Opinion: Mastery of social isolation

A nomad.

That is what I’ve considered myself for the longest time, but not in its traditional context.

A struggle that took hold of me at the beginning of my freshman year, made worse by the lockdown in 2020 and then blatantly revealed in my junior year: I’ve never had a clique or friend group I could truly rely on. As brutal as it sounds, I truly believe I’m never anybody’s first option. 

Sure, I have The Hawk Eye staff, loved-ones and friends I hang out with from time to time, but at the end of the day, everybody has their own groups they prioritize and people don’t stay in your life forever. I often go from person to person, looking to become fulfilled, similar to how a nomad has no permanent home and moves between settlements for sustenance. I often think to myself that I’m the only one like this as I’m held up in my bedroom for the weekends, evenings and holidays.

However, as the beginning of senior year was starting to harbor the familiar, dreadful vibe, filled with more vacant time alone and endless studying – I miraculously found peace in the isolation.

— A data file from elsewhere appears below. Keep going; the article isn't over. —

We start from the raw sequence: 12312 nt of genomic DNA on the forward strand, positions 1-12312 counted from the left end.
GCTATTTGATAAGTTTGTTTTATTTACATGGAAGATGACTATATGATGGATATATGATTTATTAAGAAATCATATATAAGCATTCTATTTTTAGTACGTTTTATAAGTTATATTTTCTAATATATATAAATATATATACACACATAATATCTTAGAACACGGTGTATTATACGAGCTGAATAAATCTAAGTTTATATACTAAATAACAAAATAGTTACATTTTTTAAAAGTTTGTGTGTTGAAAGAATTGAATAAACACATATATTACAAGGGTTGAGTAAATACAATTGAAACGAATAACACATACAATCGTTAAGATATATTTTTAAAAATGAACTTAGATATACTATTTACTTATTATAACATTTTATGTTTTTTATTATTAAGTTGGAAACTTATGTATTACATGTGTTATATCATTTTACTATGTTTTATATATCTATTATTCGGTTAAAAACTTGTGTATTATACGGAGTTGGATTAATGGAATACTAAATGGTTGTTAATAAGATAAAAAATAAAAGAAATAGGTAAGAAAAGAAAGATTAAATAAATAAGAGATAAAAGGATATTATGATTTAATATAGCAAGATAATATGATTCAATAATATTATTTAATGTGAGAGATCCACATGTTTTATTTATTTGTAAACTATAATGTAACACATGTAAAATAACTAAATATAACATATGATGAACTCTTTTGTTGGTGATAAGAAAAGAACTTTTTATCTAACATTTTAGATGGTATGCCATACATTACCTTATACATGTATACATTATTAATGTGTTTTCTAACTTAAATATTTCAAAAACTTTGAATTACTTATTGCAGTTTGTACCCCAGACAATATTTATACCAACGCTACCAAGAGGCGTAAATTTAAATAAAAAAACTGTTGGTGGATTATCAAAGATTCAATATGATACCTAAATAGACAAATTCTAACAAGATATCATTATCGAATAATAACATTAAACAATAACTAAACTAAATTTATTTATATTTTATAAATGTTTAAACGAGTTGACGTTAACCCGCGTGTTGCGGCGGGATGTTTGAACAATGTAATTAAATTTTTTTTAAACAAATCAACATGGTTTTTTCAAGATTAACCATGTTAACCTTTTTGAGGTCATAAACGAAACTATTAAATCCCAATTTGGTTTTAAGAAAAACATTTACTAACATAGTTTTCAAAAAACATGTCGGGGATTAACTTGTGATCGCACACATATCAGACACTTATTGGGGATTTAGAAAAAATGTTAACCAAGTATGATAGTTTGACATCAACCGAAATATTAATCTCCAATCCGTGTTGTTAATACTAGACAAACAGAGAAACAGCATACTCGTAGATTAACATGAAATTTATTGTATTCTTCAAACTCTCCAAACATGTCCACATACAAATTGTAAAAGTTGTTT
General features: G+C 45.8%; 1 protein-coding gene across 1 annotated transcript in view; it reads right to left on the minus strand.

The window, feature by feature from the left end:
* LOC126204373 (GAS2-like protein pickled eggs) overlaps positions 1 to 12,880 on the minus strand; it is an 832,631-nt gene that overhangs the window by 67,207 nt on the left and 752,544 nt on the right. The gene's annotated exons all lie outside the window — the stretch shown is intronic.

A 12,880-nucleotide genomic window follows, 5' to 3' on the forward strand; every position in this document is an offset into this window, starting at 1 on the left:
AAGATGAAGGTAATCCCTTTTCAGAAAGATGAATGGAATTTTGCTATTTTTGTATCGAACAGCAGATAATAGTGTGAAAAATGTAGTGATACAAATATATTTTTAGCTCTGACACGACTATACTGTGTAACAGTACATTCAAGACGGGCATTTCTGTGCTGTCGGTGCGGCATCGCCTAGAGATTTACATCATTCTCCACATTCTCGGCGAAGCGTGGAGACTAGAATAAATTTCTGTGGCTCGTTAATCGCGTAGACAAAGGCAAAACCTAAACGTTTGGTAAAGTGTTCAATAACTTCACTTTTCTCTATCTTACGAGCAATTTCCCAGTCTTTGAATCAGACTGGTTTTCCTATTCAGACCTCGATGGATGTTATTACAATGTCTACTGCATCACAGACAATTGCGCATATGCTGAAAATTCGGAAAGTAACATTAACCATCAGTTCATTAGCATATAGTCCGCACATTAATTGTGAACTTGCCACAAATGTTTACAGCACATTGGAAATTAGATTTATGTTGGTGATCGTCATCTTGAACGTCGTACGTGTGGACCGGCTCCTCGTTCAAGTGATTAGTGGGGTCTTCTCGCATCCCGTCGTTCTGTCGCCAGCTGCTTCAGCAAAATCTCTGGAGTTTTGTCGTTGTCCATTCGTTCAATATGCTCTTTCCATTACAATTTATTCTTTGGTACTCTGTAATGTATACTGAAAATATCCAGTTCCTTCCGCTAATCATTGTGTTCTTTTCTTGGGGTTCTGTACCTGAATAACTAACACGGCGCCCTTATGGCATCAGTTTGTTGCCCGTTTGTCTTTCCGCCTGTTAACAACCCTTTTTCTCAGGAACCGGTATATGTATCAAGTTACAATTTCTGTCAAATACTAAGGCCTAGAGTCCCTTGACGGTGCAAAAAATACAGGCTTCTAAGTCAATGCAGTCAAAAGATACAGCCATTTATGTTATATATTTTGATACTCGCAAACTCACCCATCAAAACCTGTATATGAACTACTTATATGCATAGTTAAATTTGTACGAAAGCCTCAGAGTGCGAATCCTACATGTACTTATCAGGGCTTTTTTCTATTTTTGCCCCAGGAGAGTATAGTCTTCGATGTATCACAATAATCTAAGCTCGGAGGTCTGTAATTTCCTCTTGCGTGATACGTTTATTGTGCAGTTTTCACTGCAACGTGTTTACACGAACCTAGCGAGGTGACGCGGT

I’m surprisingly finding ways to be happy by myself; whether it’s blasting music while strumming my air-guitar, cooking, playing games or simply laying in bed. These minute activities I once found little pleasure out of are now part of my daily routine.

Now, I’d be lying if I said that I’m now all zen and fully at peace by myself. There are still times I feel the sting of envy and loneliness, especially after seeing Instagram posts of others hanging out, viewing my friends with their cliques or missing the people I would rely on. Though, I try to understand that it’s still a work in progress.

Unless it is preferred, nobody deserves to be alone and everybody could use a social support structure. In isolated times like these, there’s nothing we can do but persevere and believe that it’s the universe’s way of giving us a moment to recharge and prepare for the greater things in life.